John Wayne was best known for playing rough-and-tumble cowboys characters whose sense of humor is based mostly on where they shoot you. But he could always take a joke and was quick with a quip.
It’s why he was such a popular special guest on Rowan & Martin’s Laugh–In. But there was one visit that stood out amongst the others. Wayne appeared on the show in a giant, blue velvet bunny suit one Easter. The joke was how much he hated the bit. So when he walks out to gales of laughter, he turns to the hosts to set some boundaries.
“First one that snickers gets a broken face,” he growls.
The sketch revolves around a group of rabbits who don’t have enough Easter eggs, so they hope Billy Bunny (Wayne) will be able to save them and the children some heartache.
But after the other animals try to teach John Wayne the best way to bunny hop, he says he’s had enough.
“I’m going to go to some bar and have a martini,” he said, with a perfect comedy beat. “And a carrot.”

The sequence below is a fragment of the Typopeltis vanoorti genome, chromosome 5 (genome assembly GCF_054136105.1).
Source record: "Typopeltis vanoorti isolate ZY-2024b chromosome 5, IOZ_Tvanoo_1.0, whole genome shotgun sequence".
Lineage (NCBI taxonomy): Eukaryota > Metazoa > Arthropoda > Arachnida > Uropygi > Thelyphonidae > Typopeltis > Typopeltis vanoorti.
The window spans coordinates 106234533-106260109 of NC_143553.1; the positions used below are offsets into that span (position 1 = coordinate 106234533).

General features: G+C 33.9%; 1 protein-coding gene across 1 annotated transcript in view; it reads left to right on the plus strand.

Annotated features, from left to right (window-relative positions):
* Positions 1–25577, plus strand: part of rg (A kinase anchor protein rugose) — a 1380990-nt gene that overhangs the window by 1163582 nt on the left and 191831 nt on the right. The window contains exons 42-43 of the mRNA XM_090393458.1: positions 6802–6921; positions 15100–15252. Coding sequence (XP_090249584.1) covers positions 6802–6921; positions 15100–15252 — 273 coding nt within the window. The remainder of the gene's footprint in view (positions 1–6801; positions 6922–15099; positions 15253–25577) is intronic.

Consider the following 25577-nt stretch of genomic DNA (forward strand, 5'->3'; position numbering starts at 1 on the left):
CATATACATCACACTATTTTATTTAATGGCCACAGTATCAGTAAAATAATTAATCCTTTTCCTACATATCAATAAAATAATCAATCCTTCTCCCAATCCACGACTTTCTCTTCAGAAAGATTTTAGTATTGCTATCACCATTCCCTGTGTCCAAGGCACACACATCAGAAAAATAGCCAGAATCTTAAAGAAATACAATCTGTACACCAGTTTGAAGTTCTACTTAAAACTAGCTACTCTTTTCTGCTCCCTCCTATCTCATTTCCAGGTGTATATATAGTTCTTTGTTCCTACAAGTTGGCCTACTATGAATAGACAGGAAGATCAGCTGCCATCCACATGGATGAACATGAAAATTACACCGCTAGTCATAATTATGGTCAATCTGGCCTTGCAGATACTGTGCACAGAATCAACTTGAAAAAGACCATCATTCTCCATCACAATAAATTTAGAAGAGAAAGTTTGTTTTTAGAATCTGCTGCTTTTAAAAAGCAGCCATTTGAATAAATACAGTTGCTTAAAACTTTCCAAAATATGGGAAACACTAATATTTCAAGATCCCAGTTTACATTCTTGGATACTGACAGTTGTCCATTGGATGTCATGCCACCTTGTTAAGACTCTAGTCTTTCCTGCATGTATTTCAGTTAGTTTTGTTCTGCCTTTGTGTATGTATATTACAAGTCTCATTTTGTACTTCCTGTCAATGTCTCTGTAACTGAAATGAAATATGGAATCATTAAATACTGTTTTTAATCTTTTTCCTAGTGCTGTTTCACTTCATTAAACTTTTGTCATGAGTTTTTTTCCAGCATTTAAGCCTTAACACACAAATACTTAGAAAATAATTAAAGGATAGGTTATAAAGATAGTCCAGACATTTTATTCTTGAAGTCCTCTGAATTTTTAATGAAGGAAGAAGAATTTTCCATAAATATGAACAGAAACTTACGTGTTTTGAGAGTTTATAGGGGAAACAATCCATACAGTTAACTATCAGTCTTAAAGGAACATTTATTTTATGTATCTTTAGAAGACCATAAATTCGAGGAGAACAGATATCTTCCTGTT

He then proves he does know how to hop as he exits the stage door, bouncing the entire way to guffaws from the crowd.
At the end of the show he puts a button on the bit.
“I guess it could have been worse,” he says, deadpan. “They could have asked me to dress up like a liberal.”
John Wayne Did Westerns, Several Comedies Too
The Duke was no one-trick pony. He performed in several comedies during his years as a movie star, not just Westerns.
From the romantic comedy North to Alaska to McClintock, Wayne had a fairly decent range as a comedic actor. But to be fair, none of them are that great. They are products of their time, and most are using Wayne for the novelty of it. But even in the bad ones like North to Alaska, which is a farce-filled film full of bad sound effects and cheap gags, Wayne is still funny.
And he was never above poking fun at his own image. Most of his late-night appearances on shows like Laugh-In, Don Rickles TV Special, or even The Tonight Show with Johnny Carson, Wayne was always game to take part in bits where he was the fool or foil to the hosts.